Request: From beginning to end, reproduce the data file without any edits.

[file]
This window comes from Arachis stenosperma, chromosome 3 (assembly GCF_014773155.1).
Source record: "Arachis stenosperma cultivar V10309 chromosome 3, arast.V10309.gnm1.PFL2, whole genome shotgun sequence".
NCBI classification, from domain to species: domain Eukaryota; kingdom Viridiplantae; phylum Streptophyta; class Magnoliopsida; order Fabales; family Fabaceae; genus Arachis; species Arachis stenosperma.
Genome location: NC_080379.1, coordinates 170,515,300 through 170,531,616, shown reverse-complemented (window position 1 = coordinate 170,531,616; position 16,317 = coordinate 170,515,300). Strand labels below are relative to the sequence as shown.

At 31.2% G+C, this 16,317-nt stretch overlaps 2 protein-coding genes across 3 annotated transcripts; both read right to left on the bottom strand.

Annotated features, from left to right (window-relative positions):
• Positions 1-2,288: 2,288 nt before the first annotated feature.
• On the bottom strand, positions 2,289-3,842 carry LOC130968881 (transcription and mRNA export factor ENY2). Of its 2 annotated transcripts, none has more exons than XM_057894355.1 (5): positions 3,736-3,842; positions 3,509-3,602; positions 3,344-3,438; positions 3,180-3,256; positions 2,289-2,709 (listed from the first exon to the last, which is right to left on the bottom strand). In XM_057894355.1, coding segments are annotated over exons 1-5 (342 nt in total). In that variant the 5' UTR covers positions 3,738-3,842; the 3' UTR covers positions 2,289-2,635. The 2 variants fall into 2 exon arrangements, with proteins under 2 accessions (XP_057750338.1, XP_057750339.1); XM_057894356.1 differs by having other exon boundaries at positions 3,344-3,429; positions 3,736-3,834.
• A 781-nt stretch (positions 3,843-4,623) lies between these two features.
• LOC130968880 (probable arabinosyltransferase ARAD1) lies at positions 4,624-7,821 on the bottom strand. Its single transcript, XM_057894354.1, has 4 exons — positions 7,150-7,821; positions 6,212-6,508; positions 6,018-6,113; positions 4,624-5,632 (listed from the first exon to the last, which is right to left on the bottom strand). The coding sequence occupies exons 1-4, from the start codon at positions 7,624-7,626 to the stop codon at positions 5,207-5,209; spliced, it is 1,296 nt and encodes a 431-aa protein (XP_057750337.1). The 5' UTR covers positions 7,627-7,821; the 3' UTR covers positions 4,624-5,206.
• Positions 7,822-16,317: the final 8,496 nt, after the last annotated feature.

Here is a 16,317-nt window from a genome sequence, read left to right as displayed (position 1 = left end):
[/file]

This window comes from Arachis stenosperma, chromosome 3 (assembly GCF_014773155.1).
Source record: "Arachis stenosperma cultivar V10309 chromosome 3, arast.V10309.gnm1.PFL2, whole genome shotgun sequence".
NCBI classification, from domain to species: domain Eukaryota; kingdom Viridiplantae; phylum Streptophyta; class Magnoliopsida; order Fabales; family Fabaceae; genus Arachis; species Arachis stenosperma.
Genome location: NC_080379.1, coordinates 170,515,300 through 170,531,616, shown reverse-complemented (window position 1 = coordinate 170,531,616; position 16,317 = coordinate 170,515,300). Strand labels below are relative to the sequence as shown.

At 31.2% G+C, this 16,317-nt stretch overlaps 2 protein-coding genes across 3 annotated transcripts; both read right to left on the bottom strand.

Annotated features, from left to right (window-relative positions):
• Positions 1-2,288: 2,288 nt before the first annotated feature.
• On the bottom strand, positions 2,289-3,842 carry LOC130968881 (transcription and mRNA export factor ENY2). Of its 2 annotated transcripts, none has more exons than XM_057894355.1 (5): positions 3,736-3,842; positions 3,509-3,602; positions 3,344-3,438; positions 3,180-3,256; positions 2,289-2,709 (listed from the first exon to the last, which is right to left on the bottom strand). In XM_057894355.1, coding segments are annotated over exons 1-5 (342 nt in total). In that variant the 5' UTR covers positions 3,738-3,842; the 3' UTR covers positions 2,289-2,635. The 2 variants fall into 2 exon arrangements, with proteins under 2 accessions (XP_057750338.1, XP_057750339.1); XM_057894356.1 differs by having other exon boundaries at positions 3,344-3,429; positions 3,736-3,834.
• A 781-nt stretch (positions 3,843-4,623) lies between these two features.
• LOC130968880 (probable arabinosyltransferase ARAD1) lies at positions 4,624-7,821 on the bottom strand. Its single transcript, XM_057894354.1, has 4 exons — positions 7,150-7,821; positions 6,212-6,508; positions 6,018-6,113; positions 4,624-5,632 (listed from the first exon to the last, which is right to left on the bottom strand). The coding sequence occupies exons 1-4, from the start codon at positions 7,624-7,626 to the stop codon at positions 5,207-5,209; spliced, it is 1,296 nt and encodes a 431-aa protein (XP_057750337.1). The 5' UTR covers positions 7,627-7,821; the 3' UTR covers positions 4,624-5,206.
• Positions 7,822-16,317: the final 8,496 nt, after the last annotated feature.

Here is a 16,317-nt window from a genome sequence, read left to right as displayed (position 1 = left end):